Several of my articles have taken us into the skies, into outer space, and followed explorers all over the world. In nearly all of these endeavors, the goal was to collect data of various varieties and, of course, make maps of unexplored territory, whether the plants of the Amazon basin or the trenches in France during WWI or, in the case of aviation mapping, to make civilian air travel safer and military aviation more efficient. All of these expeditions were adventurous and led to new developments in mapping, commerce, science, and technology.
Some adventures, though, are taken for the adventure itself. In this article, we’ll discover some of the ways that mapping has been used to facilitate adventures. Of course, there is much overlap between exploration and adventure, and we’ll see plenty of examples in the following paragraphs.
Because it’s there!
That is what George Leigh Mallory said in 1924, before he attempted to summit Mount Everest, the highest peak in the world. Nobody knows what he said when he returned, because he didn’t. Decades later his remains were found, as described in an article by Forbes. (Beware, it contains some morbid descriptions of corpse recovery.)
The difference between exploration and adventure is quite amorphous. When Humboldt and Lewis and Clark made their epic multi-year journeys, they were mapping and exploring, but also collecting data and making maps, and they were clearly adventurers as well. I’ve already written about Humboldt, but I would be remiss if I didn’t mention John Wesley Powell, who was the first Euro-American to traverse the Colorado River from its headwaters through the Grand Canyon. The Utah Geological Survey has a short but interesting story map showing the original maps that Powell used to plan his journey.
To boldly go where no one has gone before.
For full disclosure, I am not only a dilettante adventurer but also a Trekkie, though I’ve never been in space nor to a Star Trek convention… yet. Many adventures were taken not only for practical purposes, like the ones mentioned above, but because nobody had taken them before. In 1869, Major Powell saw the Colorado River as a challenge to be met, and he and most of his crew survived. Powell had only one arm (the other was lost at the Battle of Shiloh in the Civil War) and used wooden dories to navigate the massive rapids of the yet undammed Colorado River.
Why did Amelia Earhart attempt to circumnavigate the globe in an airplane?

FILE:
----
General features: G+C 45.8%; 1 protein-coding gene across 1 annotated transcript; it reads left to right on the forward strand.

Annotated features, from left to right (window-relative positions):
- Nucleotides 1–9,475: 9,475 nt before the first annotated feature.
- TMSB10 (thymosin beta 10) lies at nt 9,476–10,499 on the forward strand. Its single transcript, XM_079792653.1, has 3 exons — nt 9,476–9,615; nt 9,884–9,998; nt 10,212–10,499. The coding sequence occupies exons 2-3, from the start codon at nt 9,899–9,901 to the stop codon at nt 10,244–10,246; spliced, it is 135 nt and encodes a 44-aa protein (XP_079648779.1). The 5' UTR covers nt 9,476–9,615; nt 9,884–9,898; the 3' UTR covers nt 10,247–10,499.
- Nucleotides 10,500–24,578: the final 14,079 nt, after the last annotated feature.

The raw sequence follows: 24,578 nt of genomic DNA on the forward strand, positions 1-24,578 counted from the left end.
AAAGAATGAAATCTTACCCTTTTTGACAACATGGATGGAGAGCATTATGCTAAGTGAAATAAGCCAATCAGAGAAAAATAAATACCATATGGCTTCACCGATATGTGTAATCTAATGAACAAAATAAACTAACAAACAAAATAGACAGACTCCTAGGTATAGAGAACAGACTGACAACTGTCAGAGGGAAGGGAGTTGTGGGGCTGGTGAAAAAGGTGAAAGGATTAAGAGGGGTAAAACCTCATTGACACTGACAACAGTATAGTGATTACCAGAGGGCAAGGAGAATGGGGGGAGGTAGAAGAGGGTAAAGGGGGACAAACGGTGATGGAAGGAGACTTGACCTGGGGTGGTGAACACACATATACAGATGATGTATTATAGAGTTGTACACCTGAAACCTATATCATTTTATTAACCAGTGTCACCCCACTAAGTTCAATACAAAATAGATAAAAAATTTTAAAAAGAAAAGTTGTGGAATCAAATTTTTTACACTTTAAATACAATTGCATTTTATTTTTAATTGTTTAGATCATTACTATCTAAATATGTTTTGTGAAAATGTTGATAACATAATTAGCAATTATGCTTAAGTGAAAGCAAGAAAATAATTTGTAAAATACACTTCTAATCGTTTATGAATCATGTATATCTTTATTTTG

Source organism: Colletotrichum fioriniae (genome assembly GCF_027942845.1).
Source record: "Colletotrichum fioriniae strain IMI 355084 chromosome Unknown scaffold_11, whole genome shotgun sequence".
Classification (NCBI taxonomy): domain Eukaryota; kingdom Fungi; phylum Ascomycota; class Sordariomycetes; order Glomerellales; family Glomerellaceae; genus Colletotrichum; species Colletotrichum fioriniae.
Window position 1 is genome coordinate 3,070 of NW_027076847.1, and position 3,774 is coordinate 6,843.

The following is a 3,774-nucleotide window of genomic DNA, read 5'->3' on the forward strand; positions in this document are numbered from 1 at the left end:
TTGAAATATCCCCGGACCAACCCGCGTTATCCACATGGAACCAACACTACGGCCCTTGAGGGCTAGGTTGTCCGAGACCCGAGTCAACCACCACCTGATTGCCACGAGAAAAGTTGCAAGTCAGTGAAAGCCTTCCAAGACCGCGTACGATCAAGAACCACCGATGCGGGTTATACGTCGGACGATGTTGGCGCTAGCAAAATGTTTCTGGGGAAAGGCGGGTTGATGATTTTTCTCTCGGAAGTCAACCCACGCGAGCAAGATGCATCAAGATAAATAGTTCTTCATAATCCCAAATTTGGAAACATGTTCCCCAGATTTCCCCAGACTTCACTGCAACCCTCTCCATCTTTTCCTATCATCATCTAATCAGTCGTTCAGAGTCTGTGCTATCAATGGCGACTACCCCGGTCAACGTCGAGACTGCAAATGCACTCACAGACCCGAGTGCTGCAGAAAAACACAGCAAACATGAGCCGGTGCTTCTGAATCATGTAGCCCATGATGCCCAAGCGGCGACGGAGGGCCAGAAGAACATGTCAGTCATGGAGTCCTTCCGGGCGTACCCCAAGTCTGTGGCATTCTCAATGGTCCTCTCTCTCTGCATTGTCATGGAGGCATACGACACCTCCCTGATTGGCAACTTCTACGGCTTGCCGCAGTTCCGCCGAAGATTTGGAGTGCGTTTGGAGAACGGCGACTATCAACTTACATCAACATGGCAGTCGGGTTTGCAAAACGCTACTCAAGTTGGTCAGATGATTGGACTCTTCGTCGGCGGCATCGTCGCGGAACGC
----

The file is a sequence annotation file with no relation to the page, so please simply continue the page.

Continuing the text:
Why did Lindburgh fly nonstop across the Atlantic Ocean?
Why did Amundsen and Scott race each other to find the South Pole instead of collaborating? (One reason Amundsen and his Norwegians won: they ate their dogs when they became too weak to pull the sleds.) There are a number of great story maps and downloadable data describing these and other subsequent expeditions.
In all of these cases, the answer could be: it’s never been done before. Scott lost, and Amundsen won, by only a few days. Lindburgh made it, but Earhart didn’t.
It’s been done before, and it can be accomplished again.
In my article on exploration, I wrote about the famous Polynesian and Micronesian seafarers who used stick charts and celestial navigation to colonize the vast reaches of the South Pacific. This tradition still carries on after centuries. The David Rumsey Map Center at Stanford University recently hosted an event called “The Role of Canoe Building and Celestial Navigation in the Micronesian Seafaring System,” featuring two traditional canoe builders and navigators from the Marshall Islands in Micronesia as keynote speakers.
In 1947, Thor Heyerdahl, a Norwegian ethnologist and adventurer, took a different route. Some anthropologists disagreed with the generally accepted theory that North America was colonized from the north, during the last ice age, over the Bering Land Bridge from north Asia. The various theories on who colonized where are far too complex to discuss here. Was it South America to the Pacific or vice versa? Either way, Heyerdahl wanted to prove that trans-Pacific travel with primitive technology was possible, and built the famous Kon-Tiki raft out of native materials found in Peru. He and his crew then sailed the raft across the Pacific Ocean from Peru to Polynesia.